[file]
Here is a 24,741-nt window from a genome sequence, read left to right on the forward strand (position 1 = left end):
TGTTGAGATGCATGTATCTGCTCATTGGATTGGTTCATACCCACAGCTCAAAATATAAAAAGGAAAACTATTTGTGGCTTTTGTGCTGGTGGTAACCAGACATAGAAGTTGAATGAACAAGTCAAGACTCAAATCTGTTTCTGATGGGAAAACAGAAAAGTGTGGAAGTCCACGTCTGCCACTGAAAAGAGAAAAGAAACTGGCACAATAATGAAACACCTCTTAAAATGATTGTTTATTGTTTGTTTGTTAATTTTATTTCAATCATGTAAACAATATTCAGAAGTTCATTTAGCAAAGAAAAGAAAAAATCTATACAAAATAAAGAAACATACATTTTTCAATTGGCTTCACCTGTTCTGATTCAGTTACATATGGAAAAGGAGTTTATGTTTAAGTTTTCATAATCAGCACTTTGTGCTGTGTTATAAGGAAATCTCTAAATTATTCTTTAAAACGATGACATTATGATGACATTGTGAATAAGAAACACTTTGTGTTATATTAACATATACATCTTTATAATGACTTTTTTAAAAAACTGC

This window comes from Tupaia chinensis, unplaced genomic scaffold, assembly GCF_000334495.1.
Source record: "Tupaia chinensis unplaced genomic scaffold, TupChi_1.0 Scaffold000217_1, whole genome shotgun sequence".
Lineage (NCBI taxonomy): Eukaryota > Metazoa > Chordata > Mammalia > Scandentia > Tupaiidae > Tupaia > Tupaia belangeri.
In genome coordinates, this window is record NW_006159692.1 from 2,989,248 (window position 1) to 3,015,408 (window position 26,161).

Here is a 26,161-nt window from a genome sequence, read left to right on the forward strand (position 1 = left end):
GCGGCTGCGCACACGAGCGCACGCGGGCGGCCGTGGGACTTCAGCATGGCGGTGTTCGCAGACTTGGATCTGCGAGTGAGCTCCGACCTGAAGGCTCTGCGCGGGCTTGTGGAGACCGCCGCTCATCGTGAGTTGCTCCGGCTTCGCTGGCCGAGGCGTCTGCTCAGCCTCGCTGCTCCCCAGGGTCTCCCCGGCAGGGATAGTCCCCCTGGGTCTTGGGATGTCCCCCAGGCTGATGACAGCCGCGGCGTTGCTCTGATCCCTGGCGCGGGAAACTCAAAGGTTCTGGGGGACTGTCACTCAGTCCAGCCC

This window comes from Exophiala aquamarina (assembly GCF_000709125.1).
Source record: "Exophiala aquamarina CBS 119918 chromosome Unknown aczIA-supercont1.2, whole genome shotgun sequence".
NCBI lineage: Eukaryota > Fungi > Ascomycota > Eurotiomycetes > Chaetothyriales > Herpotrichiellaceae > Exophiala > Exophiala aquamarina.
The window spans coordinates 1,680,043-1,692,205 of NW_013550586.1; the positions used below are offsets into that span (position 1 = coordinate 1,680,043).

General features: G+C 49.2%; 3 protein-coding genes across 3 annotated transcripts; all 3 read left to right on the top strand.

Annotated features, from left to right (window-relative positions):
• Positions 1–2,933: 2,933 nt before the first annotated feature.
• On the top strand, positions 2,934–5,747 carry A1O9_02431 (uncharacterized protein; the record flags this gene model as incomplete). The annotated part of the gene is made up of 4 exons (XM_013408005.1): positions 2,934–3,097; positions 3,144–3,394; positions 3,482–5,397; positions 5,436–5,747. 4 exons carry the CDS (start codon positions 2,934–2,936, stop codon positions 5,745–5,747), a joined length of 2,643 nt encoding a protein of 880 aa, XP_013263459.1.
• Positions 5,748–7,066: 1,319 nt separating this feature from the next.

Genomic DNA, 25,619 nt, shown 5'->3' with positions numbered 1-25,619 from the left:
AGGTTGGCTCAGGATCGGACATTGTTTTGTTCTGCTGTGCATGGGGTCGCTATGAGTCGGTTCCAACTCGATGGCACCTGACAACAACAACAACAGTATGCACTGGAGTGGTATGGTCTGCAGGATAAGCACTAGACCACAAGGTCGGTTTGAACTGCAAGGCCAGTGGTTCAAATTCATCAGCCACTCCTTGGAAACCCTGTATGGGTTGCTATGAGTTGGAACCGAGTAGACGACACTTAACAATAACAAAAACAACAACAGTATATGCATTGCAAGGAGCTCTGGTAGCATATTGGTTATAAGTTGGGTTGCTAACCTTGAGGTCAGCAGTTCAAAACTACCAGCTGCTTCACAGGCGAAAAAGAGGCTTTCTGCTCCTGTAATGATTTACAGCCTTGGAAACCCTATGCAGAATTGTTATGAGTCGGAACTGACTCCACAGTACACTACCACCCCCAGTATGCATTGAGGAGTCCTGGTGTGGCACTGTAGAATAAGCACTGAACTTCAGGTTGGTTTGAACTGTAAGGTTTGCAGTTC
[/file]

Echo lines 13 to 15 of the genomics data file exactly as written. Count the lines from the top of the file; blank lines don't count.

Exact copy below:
General features: G+C 49.2%; 3 protein-coding genes across 3 annotated transcripts; all 3 read left to right on the top strand.

Annotated features, from left to right (window-relative positions):
• Positions 1–2,933: 2,933 nt before the first annotated feature.